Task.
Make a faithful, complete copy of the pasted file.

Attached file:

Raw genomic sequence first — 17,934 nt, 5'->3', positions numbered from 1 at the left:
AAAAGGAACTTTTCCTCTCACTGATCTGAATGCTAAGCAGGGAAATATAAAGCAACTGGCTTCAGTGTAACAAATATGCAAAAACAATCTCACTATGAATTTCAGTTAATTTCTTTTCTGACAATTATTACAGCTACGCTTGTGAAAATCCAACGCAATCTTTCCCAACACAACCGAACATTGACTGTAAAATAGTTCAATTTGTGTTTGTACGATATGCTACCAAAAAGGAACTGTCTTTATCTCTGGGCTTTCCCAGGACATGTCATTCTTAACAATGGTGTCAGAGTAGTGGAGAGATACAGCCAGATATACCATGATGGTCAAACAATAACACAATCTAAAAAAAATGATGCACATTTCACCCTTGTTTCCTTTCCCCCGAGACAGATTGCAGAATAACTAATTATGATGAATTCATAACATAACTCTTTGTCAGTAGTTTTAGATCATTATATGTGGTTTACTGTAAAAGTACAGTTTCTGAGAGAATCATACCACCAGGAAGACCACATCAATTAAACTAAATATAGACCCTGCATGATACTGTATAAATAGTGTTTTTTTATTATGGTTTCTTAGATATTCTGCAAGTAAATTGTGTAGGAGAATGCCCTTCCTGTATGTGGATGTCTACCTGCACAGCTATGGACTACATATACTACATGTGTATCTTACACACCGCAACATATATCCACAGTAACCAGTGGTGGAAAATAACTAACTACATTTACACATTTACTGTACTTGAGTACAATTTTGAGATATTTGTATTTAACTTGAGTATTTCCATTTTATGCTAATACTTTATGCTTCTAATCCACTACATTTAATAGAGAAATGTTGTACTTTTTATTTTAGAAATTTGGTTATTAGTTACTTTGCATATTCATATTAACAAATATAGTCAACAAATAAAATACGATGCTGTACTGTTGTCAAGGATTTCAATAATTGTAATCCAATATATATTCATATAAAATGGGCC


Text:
Raw genomic sequence first — 17,934 nt, 5'->3', positions numbered from 1 at the left:
AAAAGGAACTTTTCCTCTCACTGATCTGAATGCTAAGCAGGGAAATATAAAGCAACTGGCTTCAGTGTAACAAATATGCAAAAACAATCTCACTATGAATTTCAGTTAATTTCTTTTCTGACAATTATTACAGCTACGCTTGTGAAAATCCAACGCAATCTTTCCCAACACAACCGAACATTGACTGTAAAATAGTTCAATTTGTGTTTGTACGATATGCTACCAAAAAGGAACTGTCTTTATCTCTGGGCTTTCCCAGGACATGTCATTCTTAACAATGGTGTCAGAGTAGTGGAGAGATACAGCCAGATATACCATGATGGTCAAACAATAACACAATCTAAAAAAAATGATGCACATTTCACCCTTGTTTCCTTTCCCCCGAGACAGATTGCAGAATAACTAATTATGATGAATTCATAACATAACTCTTTGTCAGTAGTTTTAGATCATTATATGTGGTTTACTGTAAAAGTACAGTTTCTGAGAGAATCATACCACCAGGAAGACCACATCAATTAAACTAAATATAGACCCTGCATGATACTGTATAAATAGTGTTTTTTTATTATGGTTTCTTAGATATTCTGCAAGTAAATTGTGTAGGAGAATGCCCTTCCTGTATGTGGATGTCTACCTGCACAGCTATGGACTACATATACTACATGTGTATCTTACACACCGCAACATATATCCACAGTAACCAGTGGTGGAAAATAACTAACTACATTTACACATTTACTGTACTTGAGTACAATTTTGAGATATTTGTATTTAACTTGAGTATTTCCATTTTATGCTAATACTTTATGCTTCTAATCCACTACATTTAATAGAGAAATGTTGTACTTTTTATTTTAGAAATTTGGTTATTAGTTACTTTGCATATTCATATTAACAAATATAGTCAACAAATAAAATACGATGCTGTACTGTTGTCAAGGATTTCAATAATTGTAATCCAATATATATTCATATAAAATGGGCC